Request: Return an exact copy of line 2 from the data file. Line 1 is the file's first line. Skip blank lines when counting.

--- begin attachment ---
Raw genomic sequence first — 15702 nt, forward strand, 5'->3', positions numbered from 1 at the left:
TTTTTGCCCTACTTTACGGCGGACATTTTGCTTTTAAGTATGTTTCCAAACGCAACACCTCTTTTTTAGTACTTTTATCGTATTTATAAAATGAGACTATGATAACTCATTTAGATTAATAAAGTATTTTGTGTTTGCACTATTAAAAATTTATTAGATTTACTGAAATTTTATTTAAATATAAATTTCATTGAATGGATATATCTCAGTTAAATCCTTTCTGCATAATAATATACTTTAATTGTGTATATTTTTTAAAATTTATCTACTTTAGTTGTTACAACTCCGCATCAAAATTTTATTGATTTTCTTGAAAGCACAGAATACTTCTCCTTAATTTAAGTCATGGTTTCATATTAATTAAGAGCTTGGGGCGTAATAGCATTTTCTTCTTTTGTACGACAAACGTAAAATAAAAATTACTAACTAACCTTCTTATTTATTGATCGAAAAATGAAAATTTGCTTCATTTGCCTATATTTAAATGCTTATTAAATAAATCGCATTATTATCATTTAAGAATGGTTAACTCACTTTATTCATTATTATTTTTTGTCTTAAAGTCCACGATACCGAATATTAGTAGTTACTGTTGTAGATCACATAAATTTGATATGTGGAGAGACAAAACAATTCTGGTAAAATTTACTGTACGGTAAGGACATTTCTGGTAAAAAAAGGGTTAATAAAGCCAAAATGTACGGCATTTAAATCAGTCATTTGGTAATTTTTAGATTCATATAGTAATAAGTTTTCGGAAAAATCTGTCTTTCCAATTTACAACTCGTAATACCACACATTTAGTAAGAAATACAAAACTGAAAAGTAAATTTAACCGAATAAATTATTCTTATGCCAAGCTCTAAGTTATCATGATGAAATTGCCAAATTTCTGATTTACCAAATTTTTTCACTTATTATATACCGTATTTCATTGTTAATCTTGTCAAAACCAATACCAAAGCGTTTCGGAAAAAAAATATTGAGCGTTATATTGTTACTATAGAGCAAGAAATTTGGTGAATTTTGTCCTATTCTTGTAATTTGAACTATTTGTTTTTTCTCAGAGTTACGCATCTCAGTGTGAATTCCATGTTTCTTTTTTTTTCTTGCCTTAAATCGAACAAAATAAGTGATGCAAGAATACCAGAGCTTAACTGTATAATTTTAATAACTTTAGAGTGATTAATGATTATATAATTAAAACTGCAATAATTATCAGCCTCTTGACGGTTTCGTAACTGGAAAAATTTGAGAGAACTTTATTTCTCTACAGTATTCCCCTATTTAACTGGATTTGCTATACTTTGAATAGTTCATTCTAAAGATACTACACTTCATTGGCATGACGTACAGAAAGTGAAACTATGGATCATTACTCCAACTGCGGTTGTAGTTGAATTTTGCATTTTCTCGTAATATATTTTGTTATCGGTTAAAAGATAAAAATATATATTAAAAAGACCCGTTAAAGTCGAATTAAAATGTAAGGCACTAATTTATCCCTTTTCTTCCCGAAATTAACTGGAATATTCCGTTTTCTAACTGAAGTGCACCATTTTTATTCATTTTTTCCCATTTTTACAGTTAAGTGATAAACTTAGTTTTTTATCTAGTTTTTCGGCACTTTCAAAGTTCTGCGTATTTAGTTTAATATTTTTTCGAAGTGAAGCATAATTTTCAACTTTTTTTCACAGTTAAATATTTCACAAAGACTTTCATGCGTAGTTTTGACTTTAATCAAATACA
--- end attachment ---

TTTTTGCCCTACTTTACGGCGGACATTTTGCTTTTAAGTATGTTTCCAAACGCAACACCTCTTTTTTAGTACTTTTATCGTATTTATAAAATGAGACTATGATAACTCATTTAGATTAATAAAGTATTTTGTGTTTGCACTATTAAAAATTTATTAGATTTACTGAAATTTTATTTAAATATAAATTTCATTGAATGGATATATCTCAGTTAAATCCTTTCTGCATAATAATATACTTTAATTGTGTATATTTTTTAAAATTTATCTACTTTAGTTGTTACAACTCCGCATCAAAATTTTATTGATTTTCTTGAAAGCACAGAATACTTCTCCTTAATTTAAGTCATGGTTTCATATTAATTAAGAGCTTGGGGCGTAATAGCATTTTCTTCTTTTGTACGACAAACGTAAAATAAAAATTACTAACTAACCTTCTTATTTATTGATCGAAAAATGAAAATTTGCTTCATTTGCCTATATTTAAATGCTTATTAAATAAATCGCATTATTATCATTTAAGAATGGTTAACTCACTTTATTCATTATTATTTTTTGTCTTAAAGTCCACGATACCGAATATTAGTAGTTACTGTTGTAGATCACATAAATTTGATATGTGGAGAGACAAAACAATTCTGGTAAAATTTACTGTACGGTAAGGACATTTCTGGTAAAAAAAGGGTTAATAAAGCCAAAATGTACGGCATTTAAATCAGTCATTTGGTAATTTTTAGATTCATATAGTAATAAGTTTTCGGAAAAATCTGTCTTTCCAATTTACAACTCGTAATACCACACATTTAGTAAGAAATACAAAACTGAAAAGTAAATTTAACCGAATAAATTATTCTTATGCCAAGCTCTAAGTTATCATGATGAAATTGCCAAATTTCTGATTTACCAAATTTTTTCACTTATTATATACCGTATTTCATTGTTAATCTTGTCAAAACCAATACCAAAGCGTTTCGGAAAAAAAATATTGAGCGTTATATTGTTACTATAGAGCAAGAAATTTGGTGAATTTTGTCCTATTCTTGTAATTTGAACTATTTGTTTTTTCTCAGAGTTACGCATCTCAGTGTGAATTCCATGTTTCTTTTTTTTTCTTGCCTTAAATCGAACAAAATAAGTGATGCAAGAATACCAGAGCTTAACTGTATAATTTTAATAACTTTAGAGTGATTAATGATTATATAATTAAAACTGCAATAATTATCAGCCTCTTGACGGTTTCGTAACTGGAAAAATTTGAGAGAACTTTATTTCTCTACAGTATTCCCCTATTTAACTGGATTTGCTATACTTTGAATAGTTCATTCTAAAGATACTACACTTCATTGGCATGACGTACAGAAAGTGAAACTATGGATCATTACTCCAACTGCGGTTGTAGTTGAATTTTGCATTTTCTCGTAATATATTTTGTTATCGGTTAAAAGATAAAAATATATATTAAAAAGACCCGTTAAAGTCGAATTAAAATGTAAGGCACTAATTTATCCCTTTTCTTCCCGAAATTAACTGGAATATTCCGTTTTCTAACTGAAGTGCACCATTTTTATTCATTTTTTCCCATTTTTACAGTTAAGTGATAAACTTAGTTTTTTATCTAGTTTTTCGGCACTTTCAAAGTTCTGCGTATTTAGTTTAATATTTTTTCGAAGTGAAGCATAATTTTCAACTTTTTTTCACAGTTAAATATTTCACAAAGACTTTCATGCGTAGTTTTGACTTTAATCAAATACA